By Vanessa Taylor, June 05, 2011
There are a number of different research methods used in psychology, but one of the most interesting to the layperson is the case study. Case studies are in-depth investigations of an individual, examining them over a long period of time (what is known as a longitudinal study). There are many case studies of people with schizophrenia available on the Internet--a Google search will turn up a number of them, and you can also find some interesting ones at http://www.psyweb.com/Casestudies/CaseStudies.jsp
Case studies are often used to help researchers come up with new hypotheses, challenge existing hypotheses by showing an instance where they don’t hold true, or take existing ideas a step further with an in-depth analysis of a situation. Unlike research studies that control and manipulate specific variables in a clinical setting, case studies more directly relate to real-life experiences and the format in which they are written tends to be more accessible to the general public. They can really help readers to understand how schizophrenia can affect a person’s life.
Informal case studies on schizophrenia can also be found--autobiographies written by schizophrenic individuals, such as the classic Autobiography of a Schizophrenic Girl, and films like A Beautiful Mind, for example (although it’s important to keep in mind that movies tend to be a bit sensationalized for effect).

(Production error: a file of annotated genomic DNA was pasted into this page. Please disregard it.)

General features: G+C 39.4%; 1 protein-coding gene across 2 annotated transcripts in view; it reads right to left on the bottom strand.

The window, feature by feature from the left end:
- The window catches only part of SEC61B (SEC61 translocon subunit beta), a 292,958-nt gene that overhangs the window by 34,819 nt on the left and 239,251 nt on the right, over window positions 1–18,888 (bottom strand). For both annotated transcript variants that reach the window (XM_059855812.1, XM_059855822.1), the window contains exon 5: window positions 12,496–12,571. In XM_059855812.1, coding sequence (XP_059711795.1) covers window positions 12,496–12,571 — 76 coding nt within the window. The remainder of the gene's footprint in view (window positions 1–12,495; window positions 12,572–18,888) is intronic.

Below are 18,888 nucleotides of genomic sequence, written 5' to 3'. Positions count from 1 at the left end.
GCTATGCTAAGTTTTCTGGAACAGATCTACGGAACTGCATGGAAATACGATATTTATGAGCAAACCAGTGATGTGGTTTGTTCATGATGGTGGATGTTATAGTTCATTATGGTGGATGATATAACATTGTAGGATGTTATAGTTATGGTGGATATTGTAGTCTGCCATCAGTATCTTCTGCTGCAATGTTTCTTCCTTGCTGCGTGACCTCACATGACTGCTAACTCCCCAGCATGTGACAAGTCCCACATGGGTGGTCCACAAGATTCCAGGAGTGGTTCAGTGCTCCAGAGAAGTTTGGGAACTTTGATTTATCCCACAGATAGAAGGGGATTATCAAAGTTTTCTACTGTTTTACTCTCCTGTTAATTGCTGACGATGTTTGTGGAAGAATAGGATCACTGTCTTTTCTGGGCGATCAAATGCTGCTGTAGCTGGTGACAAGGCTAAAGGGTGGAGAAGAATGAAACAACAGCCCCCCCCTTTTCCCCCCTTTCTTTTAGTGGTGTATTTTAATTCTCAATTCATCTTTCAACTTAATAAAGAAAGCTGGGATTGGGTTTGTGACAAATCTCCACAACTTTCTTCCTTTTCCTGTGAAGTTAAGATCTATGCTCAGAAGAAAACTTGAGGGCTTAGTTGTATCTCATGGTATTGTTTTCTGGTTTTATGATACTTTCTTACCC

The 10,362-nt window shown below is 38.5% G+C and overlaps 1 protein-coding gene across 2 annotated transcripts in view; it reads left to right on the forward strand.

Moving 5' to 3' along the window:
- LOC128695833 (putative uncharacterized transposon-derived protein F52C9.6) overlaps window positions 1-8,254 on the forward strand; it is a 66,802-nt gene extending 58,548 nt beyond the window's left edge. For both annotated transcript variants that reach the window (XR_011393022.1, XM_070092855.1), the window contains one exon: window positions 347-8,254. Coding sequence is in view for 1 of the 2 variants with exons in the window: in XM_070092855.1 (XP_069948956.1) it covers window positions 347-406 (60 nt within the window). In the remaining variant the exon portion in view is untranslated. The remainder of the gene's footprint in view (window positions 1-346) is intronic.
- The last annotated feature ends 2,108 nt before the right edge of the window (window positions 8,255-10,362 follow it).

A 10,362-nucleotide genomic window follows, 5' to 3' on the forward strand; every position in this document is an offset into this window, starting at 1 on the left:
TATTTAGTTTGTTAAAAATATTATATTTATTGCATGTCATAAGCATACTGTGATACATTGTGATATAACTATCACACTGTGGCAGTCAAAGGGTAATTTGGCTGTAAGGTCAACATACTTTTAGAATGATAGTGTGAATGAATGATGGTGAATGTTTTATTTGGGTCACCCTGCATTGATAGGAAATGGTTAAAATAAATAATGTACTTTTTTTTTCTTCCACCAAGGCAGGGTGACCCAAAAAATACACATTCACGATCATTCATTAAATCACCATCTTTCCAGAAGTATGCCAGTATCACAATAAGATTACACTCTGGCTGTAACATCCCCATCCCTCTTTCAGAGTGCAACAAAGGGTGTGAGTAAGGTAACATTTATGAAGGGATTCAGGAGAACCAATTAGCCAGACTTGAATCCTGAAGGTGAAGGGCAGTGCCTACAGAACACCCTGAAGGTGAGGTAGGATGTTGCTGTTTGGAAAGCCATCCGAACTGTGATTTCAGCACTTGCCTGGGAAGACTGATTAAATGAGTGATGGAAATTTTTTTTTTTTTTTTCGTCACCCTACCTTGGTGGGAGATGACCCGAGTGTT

CASE STUDY PARANOID SCHIZOPHRENIA 3 Valerie married when she was 28 years old, the beginning of the marriage was good, and they like most married couples were planning their future and what they wanted to do with it, such as children and where to live. At first her husband did want a family and had agreed early on that they could live anywhere other than California (Groundwater, 2007). Two things happened to cause the break in the happiness, one was they did not leave California and the second being that her husband did not want a family. Things began to go downhill. The beginnings of her mental illness were a gradual climb, she stated that the onset of her mental illness began in her late twenties; she had been hospitalized at least ten times and had many episodes of terror and fear. Her first episode was a belief that there were people trying to destroy her church community, she was at this time deeply unhappy in her marriage and because of religious beliefs, did not believe in divorce (Groundwater, 2007).